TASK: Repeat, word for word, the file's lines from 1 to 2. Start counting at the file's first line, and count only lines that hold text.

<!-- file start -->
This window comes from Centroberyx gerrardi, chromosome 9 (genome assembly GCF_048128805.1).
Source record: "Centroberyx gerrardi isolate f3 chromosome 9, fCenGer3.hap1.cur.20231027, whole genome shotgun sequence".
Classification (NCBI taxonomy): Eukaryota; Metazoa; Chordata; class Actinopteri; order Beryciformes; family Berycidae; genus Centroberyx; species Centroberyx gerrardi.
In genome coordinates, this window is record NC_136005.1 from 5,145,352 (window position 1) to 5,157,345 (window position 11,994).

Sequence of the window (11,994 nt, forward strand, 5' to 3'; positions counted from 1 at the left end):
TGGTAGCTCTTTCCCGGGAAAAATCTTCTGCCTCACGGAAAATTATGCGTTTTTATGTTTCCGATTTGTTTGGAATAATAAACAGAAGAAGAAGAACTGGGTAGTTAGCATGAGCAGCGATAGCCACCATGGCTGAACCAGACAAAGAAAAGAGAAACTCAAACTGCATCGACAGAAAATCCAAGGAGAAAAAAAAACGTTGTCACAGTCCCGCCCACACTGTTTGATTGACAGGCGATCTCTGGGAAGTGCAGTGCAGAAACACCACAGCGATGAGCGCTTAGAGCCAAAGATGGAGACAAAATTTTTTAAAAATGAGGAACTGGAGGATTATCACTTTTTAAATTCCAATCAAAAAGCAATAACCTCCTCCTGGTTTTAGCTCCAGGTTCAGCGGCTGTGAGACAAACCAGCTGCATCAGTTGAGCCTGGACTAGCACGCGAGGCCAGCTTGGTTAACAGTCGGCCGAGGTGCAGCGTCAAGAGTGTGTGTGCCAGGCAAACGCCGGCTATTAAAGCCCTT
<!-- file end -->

This window comes from Centroberyx gerrardi, chromosome 9 (genome assembly GCF_048128805.1).
Source record: "Centroberyx gerrardi isolate f3 chromosome 9, fCenGer3.hap1.cur.20231027, whole genome shotgun sequence".